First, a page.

Lares and penates are so often craftworks nowadays rather than mass manufactured goods, yet our spend on crafts is still relatively low.
To get hold of quality crafts / one-off commissions you need to visit a gallery or craft workshop or buy direct from makers via sites like etsy.com
At the HoBB, all art and craft for sale, is locally produced.
We also have displays of art and crafts created by friends from further afield. The photo (top left) shows a delicate pot shape created totally from handmade paper with shredded banana skin. It’s a very interesting process and having tried to make paper myself out of shredded newsprint and ended up with mucky over thick insulated blotting paper and grey stained hands, I know something of the challenge that Sue at Cinque Port Paper has mastered in creating such a fine craftwork.
The second might be green after it has lived outside in the HoBB Gardens for the next year or two but thankfully, will not be crawling around my jacket. At the moment, this fine, numbered edition of the Sacred Scarab of Ancient Egypt is in terracotta. It has been crafted by Colin McGowan, the Sculptural Ceramist from Kent who’s recent artworks have been passionate large modular ceramic sculpts helixing around the doubly important topical subject of genes and genetic engineering.
For such artists who traditionally showed one off works in galleries, the issue of limited editions and their despatch worldwide, is becoming an essential way to build reputation ahead of the artist’s international exhibition tours. To see more, this link may be of interest to you https://www.notonthehighstreet.com
There’s a world of fun geography and a long history in collecting fruit stickers and fruit wrappers.
In 1878 the World’s first plain small orange papers were patented (Ref: The Opium Museum / Dr Dirik)
By the 1920’s, some fruit growers wrapped colourful graphic messages around their fruit as a protective covering to limit the spread of fungus and the risk of bruising during transit. Within a few years, hundreds of people started to collect these decorative tissue paper wrappers because they were free and displayed the work of artisans who regularly blended colourful folk art with contemporary imagery.
Between the 1930’s and 1960’s, producers started to spray wax and fungicides on fruit so removing the need to wrap each fruit individually but increasing the need to wash fruit before eating it.
Whilst over the 1970’s and 1980’s fewer fruit wrappers appeared in shops, some continued to wrap a few fruit per box in tissue to grab attention in the marketplace and identify the growers. This made fruit wrappers much rarer which probably caused more people to collect them.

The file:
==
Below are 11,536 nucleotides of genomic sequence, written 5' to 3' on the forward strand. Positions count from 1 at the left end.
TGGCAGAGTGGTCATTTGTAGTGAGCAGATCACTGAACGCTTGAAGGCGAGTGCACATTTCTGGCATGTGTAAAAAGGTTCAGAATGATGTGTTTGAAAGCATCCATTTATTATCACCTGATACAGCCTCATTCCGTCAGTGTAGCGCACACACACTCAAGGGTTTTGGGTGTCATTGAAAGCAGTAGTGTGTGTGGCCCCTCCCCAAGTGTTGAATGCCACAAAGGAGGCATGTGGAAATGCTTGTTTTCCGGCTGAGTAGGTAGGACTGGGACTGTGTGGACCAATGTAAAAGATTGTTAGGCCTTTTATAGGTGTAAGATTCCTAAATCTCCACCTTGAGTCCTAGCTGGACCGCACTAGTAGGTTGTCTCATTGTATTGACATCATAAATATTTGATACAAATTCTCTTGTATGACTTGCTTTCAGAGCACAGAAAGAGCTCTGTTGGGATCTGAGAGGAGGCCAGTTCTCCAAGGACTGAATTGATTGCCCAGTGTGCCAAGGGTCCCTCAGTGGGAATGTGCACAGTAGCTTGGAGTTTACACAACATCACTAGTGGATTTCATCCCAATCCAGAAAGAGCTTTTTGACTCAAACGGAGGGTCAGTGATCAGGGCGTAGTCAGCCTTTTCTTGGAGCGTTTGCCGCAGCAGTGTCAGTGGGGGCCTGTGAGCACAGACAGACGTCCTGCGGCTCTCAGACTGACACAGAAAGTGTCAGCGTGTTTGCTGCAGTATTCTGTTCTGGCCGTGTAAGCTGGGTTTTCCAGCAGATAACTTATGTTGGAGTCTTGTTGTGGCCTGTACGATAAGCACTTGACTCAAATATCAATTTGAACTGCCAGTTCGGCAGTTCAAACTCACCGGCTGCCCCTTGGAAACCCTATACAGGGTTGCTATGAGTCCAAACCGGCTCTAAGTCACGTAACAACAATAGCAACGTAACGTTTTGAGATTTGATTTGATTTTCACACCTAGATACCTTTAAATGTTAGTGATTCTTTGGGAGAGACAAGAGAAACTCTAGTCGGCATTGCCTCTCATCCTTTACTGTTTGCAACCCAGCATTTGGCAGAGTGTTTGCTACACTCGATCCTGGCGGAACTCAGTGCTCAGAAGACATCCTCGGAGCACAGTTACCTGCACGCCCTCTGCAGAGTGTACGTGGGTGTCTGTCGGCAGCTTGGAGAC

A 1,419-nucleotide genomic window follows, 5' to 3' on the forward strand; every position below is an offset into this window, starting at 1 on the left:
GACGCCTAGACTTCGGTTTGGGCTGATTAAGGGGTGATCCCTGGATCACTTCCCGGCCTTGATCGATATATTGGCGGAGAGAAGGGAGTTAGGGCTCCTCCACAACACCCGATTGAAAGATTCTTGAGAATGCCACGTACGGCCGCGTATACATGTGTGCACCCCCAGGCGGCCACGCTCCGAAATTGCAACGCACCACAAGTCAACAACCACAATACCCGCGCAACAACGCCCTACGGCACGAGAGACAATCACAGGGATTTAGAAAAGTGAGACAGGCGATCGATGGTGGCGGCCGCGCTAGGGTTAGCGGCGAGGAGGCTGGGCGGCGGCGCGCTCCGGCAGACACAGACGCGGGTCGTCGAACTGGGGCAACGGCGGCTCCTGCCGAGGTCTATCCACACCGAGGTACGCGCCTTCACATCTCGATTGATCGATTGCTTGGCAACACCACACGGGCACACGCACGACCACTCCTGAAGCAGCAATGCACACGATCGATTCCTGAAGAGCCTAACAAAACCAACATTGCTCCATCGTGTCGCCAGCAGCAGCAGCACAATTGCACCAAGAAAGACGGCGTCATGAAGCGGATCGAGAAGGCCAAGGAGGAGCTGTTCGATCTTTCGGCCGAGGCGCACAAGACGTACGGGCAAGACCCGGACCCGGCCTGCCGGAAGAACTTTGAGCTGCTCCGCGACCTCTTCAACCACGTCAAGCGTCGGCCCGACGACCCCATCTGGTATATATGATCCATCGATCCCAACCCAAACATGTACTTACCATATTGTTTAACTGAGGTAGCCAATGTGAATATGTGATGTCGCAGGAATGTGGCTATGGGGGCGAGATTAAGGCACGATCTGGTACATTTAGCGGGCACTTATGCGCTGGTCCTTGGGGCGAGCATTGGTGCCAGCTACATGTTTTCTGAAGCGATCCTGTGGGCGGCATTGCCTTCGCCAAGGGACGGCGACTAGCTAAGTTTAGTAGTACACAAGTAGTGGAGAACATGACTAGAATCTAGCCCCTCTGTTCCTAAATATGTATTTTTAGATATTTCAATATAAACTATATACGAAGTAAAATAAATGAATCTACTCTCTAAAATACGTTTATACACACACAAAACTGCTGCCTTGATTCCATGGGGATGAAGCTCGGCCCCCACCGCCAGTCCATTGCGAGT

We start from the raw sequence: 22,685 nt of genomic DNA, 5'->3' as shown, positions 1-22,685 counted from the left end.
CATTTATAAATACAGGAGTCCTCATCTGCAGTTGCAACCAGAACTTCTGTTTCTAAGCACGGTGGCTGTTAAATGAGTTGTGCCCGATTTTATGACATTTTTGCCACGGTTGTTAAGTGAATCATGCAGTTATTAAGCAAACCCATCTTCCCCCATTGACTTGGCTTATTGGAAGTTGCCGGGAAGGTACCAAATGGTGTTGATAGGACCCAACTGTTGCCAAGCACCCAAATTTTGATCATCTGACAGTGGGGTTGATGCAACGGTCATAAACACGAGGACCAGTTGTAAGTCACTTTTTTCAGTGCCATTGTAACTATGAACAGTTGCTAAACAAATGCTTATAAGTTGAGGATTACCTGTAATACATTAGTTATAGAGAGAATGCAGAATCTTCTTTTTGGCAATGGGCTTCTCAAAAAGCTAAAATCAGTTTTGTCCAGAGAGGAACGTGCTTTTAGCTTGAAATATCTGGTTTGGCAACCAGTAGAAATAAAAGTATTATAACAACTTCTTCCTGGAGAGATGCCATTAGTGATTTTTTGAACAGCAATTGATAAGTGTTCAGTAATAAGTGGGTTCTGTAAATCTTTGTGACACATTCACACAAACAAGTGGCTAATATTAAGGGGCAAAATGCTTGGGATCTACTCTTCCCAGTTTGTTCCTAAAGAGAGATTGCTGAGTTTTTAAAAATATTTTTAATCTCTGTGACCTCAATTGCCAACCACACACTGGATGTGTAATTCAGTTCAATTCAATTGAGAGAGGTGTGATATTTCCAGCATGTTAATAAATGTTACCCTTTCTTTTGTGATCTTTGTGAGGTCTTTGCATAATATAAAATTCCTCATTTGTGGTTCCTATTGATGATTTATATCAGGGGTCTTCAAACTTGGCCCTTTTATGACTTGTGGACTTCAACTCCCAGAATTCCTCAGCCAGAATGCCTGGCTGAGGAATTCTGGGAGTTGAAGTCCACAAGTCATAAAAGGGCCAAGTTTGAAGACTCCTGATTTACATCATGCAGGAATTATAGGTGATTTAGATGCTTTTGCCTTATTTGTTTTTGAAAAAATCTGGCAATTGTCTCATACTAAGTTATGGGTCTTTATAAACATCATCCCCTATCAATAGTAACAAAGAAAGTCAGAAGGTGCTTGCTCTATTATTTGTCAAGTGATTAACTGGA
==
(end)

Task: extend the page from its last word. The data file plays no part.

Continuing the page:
Bananas however, have carried stickers on them for an age – well you try wrapping graphic-rich tissue paper around a hand (bunch) of bananas! Gradually the use of fruit stickers spread – initially adopted by citrus fruit growers. You can even find stickers on some vegetables.
By 1985, the Victoria and Albert Museum, London, had a growing collection of fruit wrappers and in October of that year published a selection (Book by Gill Sanders. V&A)
The wide use of fruit stickers soared in 1990 with the issue of the first ‘PLU’ numbers and stickers started to appear on all fruit/fruit packaging. Suddenly, children started to collect fruit stickers around the World – a free, easy and education-full hobby around a healthy product. The attention of growers, distributors, retails and point-of-sale promoters all focused on the fruit sticker making it information-rich, easier to collect and often depicting popular cartoon characters on special editions.
Each year a new ‘crop’ of fruit sticker designs is released and a new generation emerges eager to continue a collecting hobby that is free to start and cheap to build – all you need is a love of fruit and a place to stick your stickers.
As we consume greater quantities of fruit (and vegetables) the fruit sticker designers will be kept busy, creating new shapes and graphics. As fruit sales grow so too do the number of fruit sticker collector. However, the future of this low cost hobby is uncertain as growers research ways to tattoo PLU number into fruit skin. The future may be ‘Orange’ but the orange skin may be graphically blemished … by design.
Fruitstickers and wrappers online
One of the earliest online Flickr pages “orangepaper and fruitsticker group”: (international web site) reached 190 members worldwide but hasn’t updated for years.
Little People Books (LPB) first published two selections of fruit wrappers from the 1930’s Wallis Collection, online in 1999 (UK) at http://uk.geocities.com/fruitwrapper/ and (USA) http://www.geocities.com/fruitwrappers in 2000 but geocities.com closed down.
Background publication notes:
Chronicle Books published a selection of fruit wrappers from the collection of Louise Fili (President of U.S. graphic design firm Louise Fili Ltd.) and Steven Heller (senior art director of The New York Times.)
Two catalogues of Banana Stickers have been published. (First Edn. August 1995. Gerri Lorenzo, Tulare, California) and Bananaman exists – he’s a great guy and he has published a book about his Bananaman campaign in Africa.